International Criminal Law and Human Security

Course content

Since WW II, prosecuting individuals for the commission of international crimes has become one of the central mechanisms in the international community’s quest for human security.  The development of international criminal law (ICL) began with the International Military Tribunal at Nuremberg, picked up speed with the Security Council’s establishment of the International Criminal Tribunals for the Former Yugoslavia and Rwanda, and culminated with the creation of the International Criminal Court (ICC) by more than 120 states. The institutional architecture of ICL is not limited, however, to international criminal tribunals (ICTs). A wide variety of states, from Senegal to Norway, have prosecuted – and continue to prosecute – international crimes in their domestic courts.

Adopting a historical, philosophical, and practical focus throughout, this course will cast a critical eye on the development and current functioning of international criminal law. In particular, the course will ask – and attempt to answer – two central questions: (1) to what extent has prosecuting individuals for committing international crimes contributed to human security? and (2) are alternatives to such prosecutions, such as transitional justice mechanisms like Truth and Reconciliation Commissions, more likely to succeed?

Topics covered will include:

  • The concept of individual criminal responsibility
  • The goals of international criminal law
  • The definitions of the “core” crimes of ICL: genocide, war crimes, crimes against humanity, and aggression
  • International vs transnational crimes
  • Defences to international crimes
  • The evolution, structure, and function of international criminal tribunals, particularly the ICC
  • How states prosecute international crimes
  • Transitional justice mechanisms
Education

Security Risk Management

Political Science students: Limited intake

SRM students has priority

Learning outcome

Knowledge:

Students will have a sound understanding of the concept of individual criminal responsibility, the historical evolution of ICTs, the definitions of the core international crimes, and alternatives to criminal prosecution such as transitional justice mechanisms. They will also acquire knowledge of more general concepts in public international law, such as state responsibility, the formation of customary international law, jurisdiction, and immunities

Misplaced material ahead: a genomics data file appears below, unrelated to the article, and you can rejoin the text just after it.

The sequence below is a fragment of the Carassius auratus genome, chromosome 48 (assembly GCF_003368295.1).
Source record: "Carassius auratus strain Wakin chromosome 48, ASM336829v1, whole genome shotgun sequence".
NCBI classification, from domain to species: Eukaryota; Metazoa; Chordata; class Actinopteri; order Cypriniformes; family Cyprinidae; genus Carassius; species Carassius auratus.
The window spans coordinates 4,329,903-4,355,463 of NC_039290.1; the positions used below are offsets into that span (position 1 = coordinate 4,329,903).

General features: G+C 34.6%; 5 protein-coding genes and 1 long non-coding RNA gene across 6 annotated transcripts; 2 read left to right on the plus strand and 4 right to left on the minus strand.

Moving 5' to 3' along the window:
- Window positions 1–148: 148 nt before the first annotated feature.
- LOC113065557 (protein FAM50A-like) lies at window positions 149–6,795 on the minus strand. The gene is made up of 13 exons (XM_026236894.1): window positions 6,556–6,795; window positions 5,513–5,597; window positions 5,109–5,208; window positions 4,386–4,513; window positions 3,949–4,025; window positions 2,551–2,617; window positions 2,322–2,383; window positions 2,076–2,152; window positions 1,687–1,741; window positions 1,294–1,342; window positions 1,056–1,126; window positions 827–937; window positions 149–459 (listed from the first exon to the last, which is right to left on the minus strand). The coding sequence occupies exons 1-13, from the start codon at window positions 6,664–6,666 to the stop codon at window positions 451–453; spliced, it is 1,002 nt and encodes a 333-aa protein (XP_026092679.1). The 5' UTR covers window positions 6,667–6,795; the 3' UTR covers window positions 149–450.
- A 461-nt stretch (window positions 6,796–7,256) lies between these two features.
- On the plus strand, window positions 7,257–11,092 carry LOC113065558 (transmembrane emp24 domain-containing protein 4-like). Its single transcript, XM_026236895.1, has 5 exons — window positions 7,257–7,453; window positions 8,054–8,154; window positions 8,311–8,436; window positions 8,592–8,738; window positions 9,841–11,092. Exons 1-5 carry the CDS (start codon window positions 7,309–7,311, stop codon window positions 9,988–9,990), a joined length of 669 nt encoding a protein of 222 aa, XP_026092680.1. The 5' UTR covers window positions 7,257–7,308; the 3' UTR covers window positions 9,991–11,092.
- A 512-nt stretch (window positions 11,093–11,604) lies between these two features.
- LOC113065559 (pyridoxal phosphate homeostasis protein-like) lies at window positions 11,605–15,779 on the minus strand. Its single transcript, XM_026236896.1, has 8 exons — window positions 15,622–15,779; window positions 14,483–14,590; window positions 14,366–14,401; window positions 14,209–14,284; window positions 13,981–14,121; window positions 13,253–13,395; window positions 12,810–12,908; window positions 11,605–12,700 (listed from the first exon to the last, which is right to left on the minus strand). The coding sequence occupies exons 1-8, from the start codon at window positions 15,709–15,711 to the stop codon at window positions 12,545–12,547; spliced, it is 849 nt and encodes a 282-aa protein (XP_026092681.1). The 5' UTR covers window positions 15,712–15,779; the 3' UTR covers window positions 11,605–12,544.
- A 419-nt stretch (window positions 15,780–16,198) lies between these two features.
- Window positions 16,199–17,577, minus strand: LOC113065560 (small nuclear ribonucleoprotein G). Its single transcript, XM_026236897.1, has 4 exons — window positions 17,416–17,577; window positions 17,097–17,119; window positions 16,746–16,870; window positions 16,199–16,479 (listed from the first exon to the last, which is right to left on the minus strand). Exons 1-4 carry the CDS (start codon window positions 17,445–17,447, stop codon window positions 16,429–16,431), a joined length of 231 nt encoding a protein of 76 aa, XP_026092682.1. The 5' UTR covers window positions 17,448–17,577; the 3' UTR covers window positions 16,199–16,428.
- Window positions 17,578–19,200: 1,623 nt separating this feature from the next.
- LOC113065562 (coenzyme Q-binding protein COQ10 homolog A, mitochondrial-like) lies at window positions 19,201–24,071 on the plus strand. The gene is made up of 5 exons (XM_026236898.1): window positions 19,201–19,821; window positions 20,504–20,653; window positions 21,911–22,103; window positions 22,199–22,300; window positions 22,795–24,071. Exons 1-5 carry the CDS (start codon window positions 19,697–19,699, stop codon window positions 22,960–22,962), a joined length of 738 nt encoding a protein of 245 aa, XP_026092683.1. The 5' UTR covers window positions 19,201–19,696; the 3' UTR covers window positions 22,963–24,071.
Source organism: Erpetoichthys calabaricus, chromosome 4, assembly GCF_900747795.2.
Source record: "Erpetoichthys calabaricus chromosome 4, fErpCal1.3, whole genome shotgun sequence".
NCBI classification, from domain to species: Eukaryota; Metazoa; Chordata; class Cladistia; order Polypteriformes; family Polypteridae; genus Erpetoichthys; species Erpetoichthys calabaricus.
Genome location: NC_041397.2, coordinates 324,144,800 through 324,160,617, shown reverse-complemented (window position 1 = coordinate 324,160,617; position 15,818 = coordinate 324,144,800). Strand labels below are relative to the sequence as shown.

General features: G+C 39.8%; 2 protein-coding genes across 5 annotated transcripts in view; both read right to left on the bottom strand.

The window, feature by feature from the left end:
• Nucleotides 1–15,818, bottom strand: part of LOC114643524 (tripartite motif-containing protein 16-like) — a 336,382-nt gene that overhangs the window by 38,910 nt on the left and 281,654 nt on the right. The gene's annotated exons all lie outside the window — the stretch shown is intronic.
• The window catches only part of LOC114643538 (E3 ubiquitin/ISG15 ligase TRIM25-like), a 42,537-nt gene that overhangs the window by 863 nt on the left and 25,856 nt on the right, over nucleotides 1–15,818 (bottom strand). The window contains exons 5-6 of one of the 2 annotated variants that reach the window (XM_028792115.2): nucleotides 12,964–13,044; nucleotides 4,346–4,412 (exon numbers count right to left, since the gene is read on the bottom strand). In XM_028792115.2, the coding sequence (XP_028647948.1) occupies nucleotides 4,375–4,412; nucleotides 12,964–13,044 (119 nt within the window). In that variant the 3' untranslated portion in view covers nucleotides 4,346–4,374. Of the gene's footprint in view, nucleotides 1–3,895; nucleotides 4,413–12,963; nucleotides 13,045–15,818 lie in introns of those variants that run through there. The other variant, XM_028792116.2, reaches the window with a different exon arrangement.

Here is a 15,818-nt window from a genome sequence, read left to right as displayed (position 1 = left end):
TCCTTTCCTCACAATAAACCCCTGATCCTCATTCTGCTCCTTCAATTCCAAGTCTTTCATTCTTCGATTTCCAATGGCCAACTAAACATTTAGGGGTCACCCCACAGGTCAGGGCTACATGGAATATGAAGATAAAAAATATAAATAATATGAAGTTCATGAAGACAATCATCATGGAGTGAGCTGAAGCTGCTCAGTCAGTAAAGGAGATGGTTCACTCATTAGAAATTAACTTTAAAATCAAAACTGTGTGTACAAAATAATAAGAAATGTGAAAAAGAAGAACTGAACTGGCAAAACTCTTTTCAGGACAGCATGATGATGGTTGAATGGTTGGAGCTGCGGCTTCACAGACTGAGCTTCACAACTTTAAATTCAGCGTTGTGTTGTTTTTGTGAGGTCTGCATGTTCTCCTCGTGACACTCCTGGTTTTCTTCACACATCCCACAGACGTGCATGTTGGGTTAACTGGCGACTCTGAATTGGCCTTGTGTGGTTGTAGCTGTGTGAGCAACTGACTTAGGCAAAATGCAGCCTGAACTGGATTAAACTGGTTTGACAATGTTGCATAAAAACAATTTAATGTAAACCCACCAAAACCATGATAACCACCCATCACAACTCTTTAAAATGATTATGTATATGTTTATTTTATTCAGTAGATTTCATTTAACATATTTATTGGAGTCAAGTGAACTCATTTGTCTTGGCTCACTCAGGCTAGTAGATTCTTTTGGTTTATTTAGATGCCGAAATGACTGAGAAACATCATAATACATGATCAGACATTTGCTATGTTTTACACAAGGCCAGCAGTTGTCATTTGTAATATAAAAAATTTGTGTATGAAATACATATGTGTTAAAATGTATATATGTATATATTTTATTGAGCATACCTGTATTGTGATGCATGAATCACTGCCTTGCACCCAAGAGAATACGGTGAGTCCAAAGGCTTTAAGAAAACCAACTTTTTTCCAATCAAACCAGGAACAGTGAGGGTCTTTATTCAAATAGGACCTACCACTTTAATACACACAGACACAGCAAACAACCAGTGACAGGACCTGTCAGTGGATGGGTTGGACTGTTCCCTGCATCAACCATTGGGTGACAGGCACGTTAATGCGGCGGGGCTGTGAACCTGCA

Skills:

Students will be able to conduct historical research in ICL, read and critically analyze the jurisprudence of ICTs and national courts applying ICL, and apply their knowledge to real-world situations involving the commission of international crimes.

Competences:

Students will be competent to develop policy recommendations based upon directed research, to communicate central concepts of ICL in clear and precise language, and to create and deliver effective presentations based on working in teams.

Each session will combine lecture with group discussion. Students will also be asked to work in teams to prepare and deliver a presentation on a topical issue in ICL.
There will be an ungraded group presentation in class
.

There is no central text for the course. Readings for individual lectures will likely include:

 

  • Martti Koskenniemi, “Between Show Trials and Impunity”

 

  • Lawrence Douglas, “History and Memory in the Courtroom: Reflections on Perpetrator Trials”

 

  • Kevin Jon Heller, “What Is an International Crime? (A Revisionist History)”

 

  • Mark Drumbl, “Children in Armed Conflict”

 

  • Sasha Greenawalt, “Rethinking Genocidal Intent: The Case for a Knowledge-Based Interpretation”

 

  • Claus Kress, “On the Outer Limits of Crimes against Humanity: The Concept of Organization within the Policy Requirement: Some Reflections on the March 2010 ICC Kenya Decision”

 

  • Michael Glennon, “The Blank-Prose Crime of Aggression”

 

  • Ian Hurd, “How Not to Argue Against the Crime of Aggression: A Response to Michael Glennon”

 

  • Beth van Schaack, “The Crime of Aggression and Humanitarian Intervention on Behalf of Women”

 

  • Kevin Jon Heller, “The Illegality of ‘Genuine’ Unilateral Humanitarian Intervention”

 

  • Jack Goldsmith, “The Self-Defeating International Criminal Court”

 

  • Thomas M. Franck & Stephen H. Yuhan, “The United States and the International Criminal Court: Unilateralism Rampant”

 

  • Margaret deGuzman, “Choosing to Prosecute: Expressive Selection at the International Criminal Court”

 

  • Payam Akhavan, “Are International Criminal Tribunals a Disincentive to Peace? Reconciling Judicial Romanticism with Political Realism”

 

  • David Wippman, “Atrocities, Deterrence, and the Limits of International Criminal Justice”

Although there are no academic prerequisites, a basic familiarity with public international law and/or criminal law would be beneficial.

Collective
Feedback by final exam (In addition to the grade)
ECTS
7,5 ECTS
Type of assessment
Written assignment
Free written assignment
Marking scale
7-point grading scale
Censorship form
No external censorship
Criteria for exam assessment

Criteria for exam assesment

  • Grade 12 is given for an outstanding performance: the student lives up to the course's goal description in an independent and convincing manner with no or few and minor shortcomings
  • Grade 7 is given for a good performance: the student is confidently able to live up to the goal description, albeit with several shortcomings
  • Grade 02 is given for an adequate performance: the minimum acceptable performance in which the student is only able to live up to the goal description in an insecure and incomplete manner
  • Category
  • Hours
  • Class Instruction
  • 28
  • English
  • 28